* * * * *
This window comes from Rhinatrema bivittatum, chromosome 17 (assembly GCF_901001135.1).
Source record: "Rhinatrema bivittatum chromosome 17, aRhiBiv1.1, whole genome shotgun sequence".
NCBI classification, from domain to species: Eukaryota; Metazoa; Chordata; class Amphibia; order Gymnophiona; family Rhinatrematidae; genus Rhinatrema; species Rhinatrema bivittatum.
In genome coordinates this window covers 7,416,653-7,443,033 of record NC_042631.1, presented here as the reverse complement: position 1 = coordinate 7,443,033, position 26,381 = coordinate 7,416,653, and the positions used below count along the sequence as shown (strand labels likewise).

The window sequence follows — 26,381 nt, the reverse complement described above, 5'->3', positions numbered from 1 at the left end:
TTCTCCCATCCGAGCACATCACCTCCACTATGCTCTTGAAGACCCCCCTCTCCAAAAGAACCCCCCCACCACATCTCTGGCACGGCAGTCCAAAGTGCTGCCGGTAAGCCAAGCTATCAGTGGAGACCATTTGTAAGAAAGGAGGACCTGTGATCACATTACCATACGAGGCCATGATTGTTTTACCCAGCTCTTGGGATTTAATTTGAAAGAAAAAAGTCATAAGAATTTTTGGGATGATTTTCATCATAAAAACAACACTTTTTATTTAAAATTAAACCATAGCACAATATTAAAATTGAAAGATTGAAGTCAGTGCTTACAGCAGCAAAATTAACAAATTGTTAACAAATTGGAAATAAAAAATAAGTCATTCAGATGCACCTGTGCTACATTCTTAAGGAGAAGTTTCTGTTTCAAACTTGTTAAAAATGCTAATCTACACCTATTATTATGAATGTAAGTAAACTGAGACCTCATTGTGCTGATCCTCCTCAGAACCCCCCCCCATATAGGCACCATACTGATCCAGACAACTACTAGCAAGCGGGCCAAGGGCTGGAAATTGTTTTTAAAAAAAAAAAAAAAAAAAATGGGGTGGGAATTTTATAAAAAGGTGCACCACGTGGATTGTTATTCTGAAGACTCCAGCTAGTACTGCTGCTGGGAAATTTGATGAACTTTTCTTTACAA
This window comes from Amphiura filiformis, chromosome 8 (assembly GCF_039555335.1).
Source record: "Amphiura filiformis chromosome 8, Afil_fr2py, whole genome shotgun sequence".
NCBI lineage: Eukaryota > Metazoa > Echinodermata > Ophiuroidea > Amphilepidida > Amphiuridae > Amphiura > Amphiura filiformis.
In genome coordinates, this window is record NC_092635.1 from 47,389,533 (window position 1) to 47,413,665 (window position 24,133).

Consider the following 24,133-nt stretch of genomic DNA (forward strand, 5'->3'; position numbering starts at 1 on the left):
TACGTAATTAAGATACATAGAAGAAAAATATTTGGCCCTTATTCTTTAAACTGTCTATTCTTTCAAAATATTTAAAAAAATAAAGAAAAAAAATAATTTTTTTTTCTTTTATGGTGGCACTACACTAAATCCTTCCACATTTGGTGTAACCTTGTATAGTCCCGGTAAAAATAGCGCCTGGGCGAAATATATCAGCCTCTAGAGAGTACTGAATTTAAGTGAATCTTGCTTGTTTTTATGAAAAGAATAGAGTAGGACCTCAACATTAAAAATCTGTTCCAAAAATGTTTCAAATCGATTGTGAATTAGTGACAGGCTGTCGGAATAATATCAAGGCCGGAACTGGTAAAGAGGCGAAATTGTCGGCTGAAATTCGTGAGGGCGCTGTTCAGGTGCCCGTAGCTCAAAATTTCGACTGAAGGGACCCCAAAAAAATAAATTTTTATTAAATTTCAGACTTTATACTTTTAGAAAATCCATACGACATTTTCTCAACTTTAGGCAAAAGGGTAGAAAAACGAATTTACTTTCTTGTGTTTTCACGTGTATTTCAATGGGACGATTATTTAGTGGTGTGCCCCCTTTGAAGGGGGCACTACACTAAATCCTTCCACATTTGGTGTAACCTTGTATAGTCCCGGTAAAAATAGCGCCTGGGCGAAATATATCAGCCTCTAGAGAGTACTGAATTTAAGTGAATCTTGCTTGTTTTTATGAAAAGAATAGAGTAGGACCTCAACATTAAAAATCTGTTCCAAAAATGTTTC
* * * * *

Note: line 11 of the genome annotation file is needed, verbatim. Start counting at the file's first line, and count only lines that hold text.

Consider the following 24,133-nt stretch of genomic DNA (forward strand, 5'->3'; position numbering starts at 1 on the left):